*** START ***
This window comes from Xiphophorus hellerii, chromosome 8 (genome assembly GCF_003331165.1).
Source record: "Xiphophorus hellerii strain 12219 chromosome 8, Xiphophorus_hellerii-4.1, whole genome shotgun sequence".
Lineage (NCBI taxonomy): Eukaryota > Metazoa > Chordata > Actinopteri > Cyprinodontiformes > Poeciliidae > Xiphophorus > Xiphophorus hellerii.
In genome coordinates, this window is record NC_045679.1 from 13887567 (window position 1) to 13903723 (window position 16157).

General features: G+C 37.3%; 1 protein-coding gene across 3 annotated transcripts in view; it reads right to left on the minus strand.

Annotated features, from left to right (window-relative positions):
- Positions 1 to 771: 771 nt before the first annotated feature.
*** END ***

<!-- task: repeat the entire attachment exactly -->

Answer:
This window comes from Xiphophorus hellerii, chromosome 8 (genome assembly GCF_003331165.1).
Source record: "Xiphophorus hellerii strain 12219 chromosome 8, Xiphophorus_hellerii-4.1, whole genome shotgun sequence".
Lineage (NCBI taxonomy): Eukaryota > Metazoa > Chordata > Actinopteri > Cyprinodontiformes > Poeciliidae > Xiphophorus > Xiphophorus hellerii.
In genome coordinates, this window is record NC_045679.1 from 13887567 (window position 1) to 13903723 (window position 16157).

General features: G+C 37.3%; 1 protein-coding gene across 3 annotated transcripts in view; it reads right to left on the minus strand.

Annotated features, from left to right (window-relative positions):
- Positions 1 to 771: 771 nt before the first annotated feature.